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Academic Paper


Title: Automatic summarisation of discussion fora
Author: Almer S Tigelaar
Institution: University of Twente
Author: Rieks Op Den Akker
Institution: University of Twente
Author: Djoerd Hiemstra
Institution: University of Twente
Linguistic Field: Computational Linguistics; Text/Corpus Linguistics
Subject Language: Dutch
Abstract: Web-based discussion fora proliferate on the Internet. These fora consist of threads about specific matters. Existing forum search facilities provide an easy way for finding threads of interest. However, understanding the content of threads is not always trivial. This problem becomes more pressing as threads become longer. It frustrates users that are looking for specific information and also makes it more difficult to make valuable contributions to a discussion. We postulate that having a concise summary of a thread would greatly help forum users. But, how would we best create such summaries? In this paper, we present an automated method of summarising threads in discussion fora. Compared with summarisation of unstructured texts and spoken dialogues, the structural characteristics of threads give important advantages. We studied how to best exploit these characteristics. Messages in threads contain both explicit and implicit references to each other and are structured. Therefore, we term the threads hierarchical dialogues. Our proposed summarisation algorithm produces one summary of an hierarchical dialogue by ‘cherry-picking’ sentences out of the original messages that make up a thread. We try to select sentences usable for obtaining an overview of the discussion. Our method is built around a set of heuristics based on observations of real fora discussions. The data used for this research was in Dutch, but the developed method equally applies to other languages. We evaluated our approach using a prototype. Users judged our summariser as very useful, half of them indicating they would use it regularly or always when visiting fora.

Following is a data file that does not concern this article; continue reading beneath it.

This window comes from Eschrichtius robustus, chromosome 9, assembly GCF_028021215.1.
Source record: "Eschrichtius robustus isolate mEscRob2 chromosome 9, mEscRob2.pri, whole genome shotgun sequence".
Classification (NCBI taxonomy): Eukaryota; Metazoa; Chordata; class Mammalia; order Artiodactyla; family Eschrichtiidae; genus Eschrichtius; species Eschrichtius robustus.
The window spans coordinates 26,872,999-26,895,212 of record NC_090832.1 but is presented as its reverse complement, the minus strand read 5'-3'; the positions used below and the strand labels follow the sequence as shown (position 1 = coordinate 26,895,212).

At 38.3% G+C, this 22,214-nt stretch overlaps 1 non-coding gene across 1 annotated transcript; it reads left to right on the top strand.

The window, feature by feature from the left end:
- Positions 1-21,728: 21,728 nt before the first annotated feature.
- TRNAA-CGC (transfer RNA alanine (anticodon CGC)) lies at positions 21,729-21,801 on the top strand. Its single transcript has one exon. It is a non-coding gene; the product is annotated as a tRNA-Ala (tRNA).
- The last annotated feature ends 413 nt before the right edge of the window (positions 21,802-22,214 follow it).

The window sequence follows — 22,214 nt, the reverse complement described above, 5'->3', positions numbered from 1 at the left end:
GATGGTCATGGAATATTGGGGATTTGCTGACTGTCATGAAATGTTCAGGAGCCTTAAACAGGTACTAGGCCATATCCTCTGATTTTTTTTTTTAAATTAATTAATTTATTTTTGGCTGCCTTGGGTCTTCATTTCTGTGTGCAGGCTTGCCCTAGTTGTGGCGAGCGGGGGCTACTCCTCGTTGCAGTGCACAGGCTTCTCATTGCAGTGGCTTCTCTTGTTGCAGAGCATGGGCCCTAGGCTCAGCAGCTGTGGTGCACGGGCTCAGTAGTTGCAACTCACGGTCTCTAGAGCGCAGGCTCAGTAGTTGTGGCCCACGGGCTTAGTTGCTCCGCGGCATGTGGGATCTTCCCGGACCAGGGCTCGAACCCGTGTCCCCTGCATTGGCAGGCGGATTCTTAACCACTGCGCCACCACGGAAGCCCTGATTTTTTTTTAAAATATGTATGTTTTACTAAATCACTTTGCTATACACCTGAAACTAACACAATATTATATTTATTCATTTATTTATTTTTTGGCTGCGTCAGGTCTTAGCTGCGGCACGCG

CUP at LINGUIST

This article appears in Natural Language Engineering Vol. 16, Issue 2, which you can read on Cambridge's site or on LINGUIST .



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